Thursday, April 4, 2013

Self-Pity, Responsibility, and David's Dancing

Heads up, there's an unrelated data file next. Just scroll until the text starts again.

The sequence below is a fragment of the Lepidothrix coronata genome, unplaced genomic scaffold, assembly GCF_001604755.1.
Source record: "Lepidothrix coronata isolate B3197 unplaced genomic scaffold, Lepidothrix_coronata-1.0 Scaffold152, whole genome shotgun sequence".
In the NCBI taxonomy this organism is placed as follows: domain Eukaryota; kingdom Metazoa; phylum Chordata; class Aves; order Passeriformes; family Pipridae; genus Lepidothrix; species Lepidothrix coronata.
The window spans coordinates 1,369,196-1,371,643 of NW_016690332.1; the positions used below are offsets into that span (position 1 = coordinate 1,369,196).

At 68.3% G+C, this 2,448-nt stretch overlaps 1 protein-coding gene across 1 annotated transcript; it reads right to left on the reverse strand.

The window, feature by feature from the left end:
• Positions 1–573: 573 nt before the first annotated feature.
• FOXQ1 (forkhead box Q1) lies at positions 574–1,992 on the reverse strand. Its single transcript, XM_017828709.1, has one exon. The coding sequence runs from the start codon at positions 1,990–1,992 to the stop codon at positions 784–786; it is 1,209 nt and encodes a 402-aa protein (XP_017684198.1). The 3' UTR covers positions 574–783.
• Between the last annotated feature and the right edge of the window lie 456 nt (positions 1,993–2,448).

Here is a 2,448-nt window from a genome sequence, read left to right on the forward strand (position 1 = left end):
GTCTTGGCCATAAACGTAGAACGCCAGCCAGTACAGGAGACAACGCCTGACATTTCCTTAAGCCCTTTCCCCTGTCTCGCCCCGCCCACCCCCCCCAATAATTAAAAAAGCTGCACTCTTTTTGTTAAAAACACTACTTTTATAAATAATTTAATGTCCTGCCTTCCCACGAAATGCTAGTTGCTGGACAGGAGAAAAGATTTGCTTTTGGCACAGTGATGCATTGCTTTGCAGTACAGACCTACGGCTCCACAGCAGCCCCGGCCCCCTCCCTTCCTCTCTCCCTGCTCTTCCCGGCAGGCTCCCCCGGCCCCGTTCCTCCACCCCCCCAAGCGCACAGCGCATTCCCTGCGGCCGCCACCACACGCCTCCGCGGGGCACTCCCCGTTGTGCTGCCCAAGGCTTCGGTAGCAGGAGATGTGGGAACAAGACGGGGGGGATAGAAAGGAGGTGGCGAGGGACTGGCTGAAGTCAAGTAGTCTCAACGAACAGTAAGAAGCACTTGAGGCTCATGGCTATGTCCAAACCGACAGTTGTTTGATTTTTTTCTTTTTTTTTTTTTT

It's a troubling week of scriptural readings this week. The Torah portion, Shemini describes the deaths of two priests during their services to God. The Haftarah relates a similar story about a man named Uzzah who died while King David was transporting the Ark to Jerusalem. The story in the Torah seems somewhat easier to understand. Nadab and Abihu, Aaron's two sons, seem pretty clearly to have done something wrong. They offered "strange fire". Just what that means is not so clear, but it was bad and they got punished because it was bad. In the Haftarah, the case of Uzzah is less clear. The Ark seems to slip and Uzzah reaches out to steady it. We are taught that his sin was to presume the Ark needed human hands to steady it as if the hand of God was not enough. But still, it is hard not to imagine being in Uzzah's place. Something seems about to fall, about to break, what do you do? You gasp and lunge to save whatever is about to break. It seems wrong someone should get punished for a natural reaction. I'm not sure I have an answer for why Uzzah dies but rather a suggestion for how to look at this story. Uzzah is not the main character of this story, King David is. And I think we are to look at the story through David's eyes. Throughout the story we see David wrestling with the responsibilities of leadership. Is he worthy to move the Ark? Is he acting the way a king should act? Is he acting for his own glory or for God's? These questions are implied or asked outright throughout the Haftarah. My suggestion is to consider Uzzah's death as David would have perceived it. As being his fault. He is reported to be distressed and afraid. And there is even reason to believe he was upset or angry with himself (by understanding verse 8 to be saying, "and David was angry towards David", vayichar l'David as opposed to the verse before when God gets angry where it is, vayichar ahf Adonai b'Uzzah, "and God became angered at Uzzah".) The good leader, or anyone in a position of responsibility, should on some level feel partly to blame, partly at fault, when people under their direction fail or make mistakes. But the person truly dedicated to their responsibilities will not wallow in self-pity or overrate their victimization. The good leader will make adjustments, make amends, and move on to do what has to be done, what is required of them. We see King David going through this process. Following Uzzah's death he leaves the Ark where it is (well, close by, at someone's house). David makes the incident about David. His pride, his fears, how he will be perceived by others - these win out even over a man's death and fulfilling God's job for David to do. Finally though, we see David take up his responsibilities and bring the Ark to Jerusalem. This happens when David sees the Ark bless the random man with whom David left it. It's not about being a king David sees, its about finishing the task. And in finishing it, David is filled with real joy for meeting his obligations to God and as a leader. And even when Michal, the daughter of King Saul, criticizes David for how he is singing and dancing in celebration of the Ark's arrival, David is not bothered, not hurt by it. He is fully engaged in doing what is right and not making it about himself. Does any of this explain why Uzzah died? Perhaps it doesn't. Or perhaps the text very subtly does. Perhaps Uzzah just died. Perhaps he was crushed by the falling Ark in a true accident. And perhaps the text, through its careful use of language is putting us into David's head, giving us David's take on what happened. As we have laid out above, it would fit the story of David's overall development and growth to see it that way. And so perhaps in the end Uzzah's death does turn out to be important. Because through confronting that death, David realized that even as king, it wasn't all about him. And that even when faced with setbacks and tragedy, the good leader does not give up (and certainly does not see himself as a greater victim than someone who literally died!) but addresses the mistakes, learns from them, and carries on. And in so doing comes to know a joy and satisfaction that come from a job well done. Shabbat Shalom, Rabbi Benson

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